Flashback from Antonin Scalia in 1979: “A Constitutional Convention: How Well Would It Work”

February 15th, 2016

On May 23, 1979, the American Enterprise Institute held a discussion on the constitutional convention, with four legal luminaries: Paul Bator, Walter Berns, Gerald Gunther, and Antonin Scalia. Today, the American Enterprise Institute has posted a transcript of the proceedings online. Kudos to Adam White who (somehow) re-discovered it last week, and helped put this into motion. There is so much wisdom here, but I will draw attention to one passage where then-Professor Scalia addresses concerns about a runaway convention:

PROFESSOR SCALIA: I just want to make sure I understand Professor Gunther’s view on this matter. I understand your process objection: that the states, in your view, have made these calls without understanding what they entail. Now, suppose they do understand what is entailed-the risk of having a runaway convention. Do you say they should do it, or not?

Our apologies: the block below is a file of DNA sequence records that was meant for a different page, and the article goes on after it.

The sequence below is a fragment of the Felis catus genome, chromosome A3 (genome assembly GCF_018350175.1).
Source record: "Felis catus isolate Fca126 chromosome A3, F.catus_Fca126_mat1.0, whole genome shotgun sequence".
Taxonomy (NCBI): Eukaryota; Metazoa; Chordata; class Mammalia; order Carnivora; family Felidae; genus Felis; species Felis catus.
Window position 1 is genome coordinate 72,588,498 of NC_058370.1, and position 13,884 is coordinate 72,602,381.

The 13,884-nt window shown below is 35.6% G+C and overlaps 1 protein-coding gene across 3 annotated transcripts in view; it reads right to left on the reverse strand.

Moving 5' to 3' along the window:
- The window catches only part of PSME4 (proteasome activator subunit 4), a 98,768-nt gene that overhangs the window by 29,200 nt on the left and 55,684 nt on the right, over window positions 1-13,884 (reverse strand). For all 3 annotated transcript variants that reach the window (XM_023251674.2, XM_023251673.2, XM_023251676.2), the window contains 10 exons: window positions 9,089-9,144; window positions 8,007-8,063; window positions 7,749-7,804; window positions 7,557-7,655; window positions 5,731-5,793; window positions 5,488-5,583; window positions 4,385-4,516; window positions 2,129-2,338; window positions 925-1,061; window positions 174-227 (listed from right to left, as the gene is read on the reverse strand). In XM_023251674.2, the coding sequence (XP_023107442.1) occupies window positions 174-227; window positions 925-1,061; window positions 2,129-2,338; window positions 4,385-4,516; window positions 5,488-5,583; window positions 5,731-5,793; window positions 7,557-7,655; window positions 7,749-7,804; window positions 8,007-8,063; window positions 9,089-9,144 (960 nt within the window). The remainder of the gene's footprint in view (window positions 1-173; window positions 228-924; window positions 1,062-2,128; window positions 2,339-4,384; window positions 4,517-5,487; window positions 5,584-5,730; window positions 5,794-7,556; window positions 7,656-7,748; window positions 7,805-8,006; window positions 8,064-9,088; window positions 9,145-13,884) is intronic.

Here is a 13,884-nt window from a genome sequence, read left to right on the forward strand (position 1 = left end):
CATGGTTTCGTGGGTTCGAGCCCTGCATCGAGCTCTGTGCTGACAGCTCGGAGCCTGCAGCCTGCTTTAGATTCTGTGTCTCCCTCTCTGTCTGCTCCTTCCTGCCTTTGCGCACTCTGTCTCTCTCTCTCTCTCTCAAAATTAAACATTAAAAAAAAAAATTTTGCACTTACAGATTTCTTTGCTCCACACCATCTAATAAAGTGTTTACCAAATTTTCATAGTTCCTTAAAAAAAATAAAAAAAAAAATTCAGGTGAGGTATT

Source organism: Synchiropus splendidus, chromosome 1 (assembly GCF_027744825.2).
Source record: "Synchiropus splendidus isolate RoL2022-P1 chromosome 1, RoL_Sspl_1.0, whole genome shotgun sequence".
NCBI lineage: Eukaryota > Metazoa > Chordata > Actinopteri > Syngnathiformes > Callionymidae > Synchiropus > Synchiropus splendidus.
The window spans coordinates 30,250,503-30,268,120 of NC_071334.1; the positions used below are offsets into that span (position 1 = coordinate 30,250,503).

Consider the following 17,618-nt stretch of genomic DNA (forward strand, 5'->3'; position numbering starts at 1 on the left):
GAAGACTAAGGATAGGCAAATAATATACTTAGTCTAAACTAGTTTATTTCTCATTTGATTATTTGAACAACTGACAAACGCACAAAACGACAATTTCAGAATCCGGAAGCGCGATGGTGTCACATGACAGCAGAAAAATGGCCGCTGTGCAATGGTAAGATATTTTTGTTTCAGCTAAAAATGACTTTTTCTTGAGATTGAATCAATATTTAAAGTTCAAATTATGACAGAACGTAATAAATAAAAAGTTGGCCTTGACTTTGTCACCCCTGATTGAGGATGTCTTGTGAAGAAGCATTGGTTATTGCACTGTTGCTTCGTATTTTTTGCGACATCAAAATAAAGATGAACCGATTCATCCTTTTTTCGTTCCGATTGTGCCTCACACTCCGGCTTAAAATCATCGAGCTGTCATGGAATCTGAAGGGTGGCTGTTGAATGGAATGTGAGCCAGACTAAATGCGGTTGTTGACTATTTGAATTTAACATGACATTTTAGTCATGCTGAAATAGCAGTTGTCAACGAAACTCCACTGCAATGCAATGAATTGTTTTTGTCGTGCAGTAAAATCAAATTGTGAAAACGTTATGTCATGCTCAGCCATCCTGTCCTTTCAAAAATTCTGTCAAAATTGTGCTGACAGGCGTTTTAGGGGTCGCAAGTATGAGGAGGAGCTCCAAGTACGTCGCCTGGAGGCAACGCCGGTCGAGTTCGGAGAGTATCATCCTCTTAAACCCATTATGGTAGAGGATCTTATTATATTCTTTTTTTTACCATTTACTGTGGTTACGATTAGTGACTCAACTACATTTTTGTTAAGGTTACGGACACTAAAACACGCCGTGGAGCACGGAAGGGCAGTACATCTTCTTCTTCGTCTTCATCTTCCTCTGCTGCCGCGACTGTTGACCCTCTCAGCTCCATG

PROFESSOR GUNTHER: I have no constitutional or process objection for a call with full knowledge of the risks. I suspect that our views differ as to whether the risks are worthwhile. But I have no constitutional objection if the states under­ stand and accept my view of what a convention may do, and nevertheless want to go ahead.

PROFESSOR SCALIA: I suspect that you might not feel so strongly about your process objection if you felt more strongly about whether they should go ahead or not. To some extent, the debate boils down to how pleased or dis­pleased one is about what is likely to come out of a conven­tion; how necessary or unnecessary one thinks the product of the convention happens to be.

I hope to study this more closely, in the wake of Justice Scalia’s untimely passing.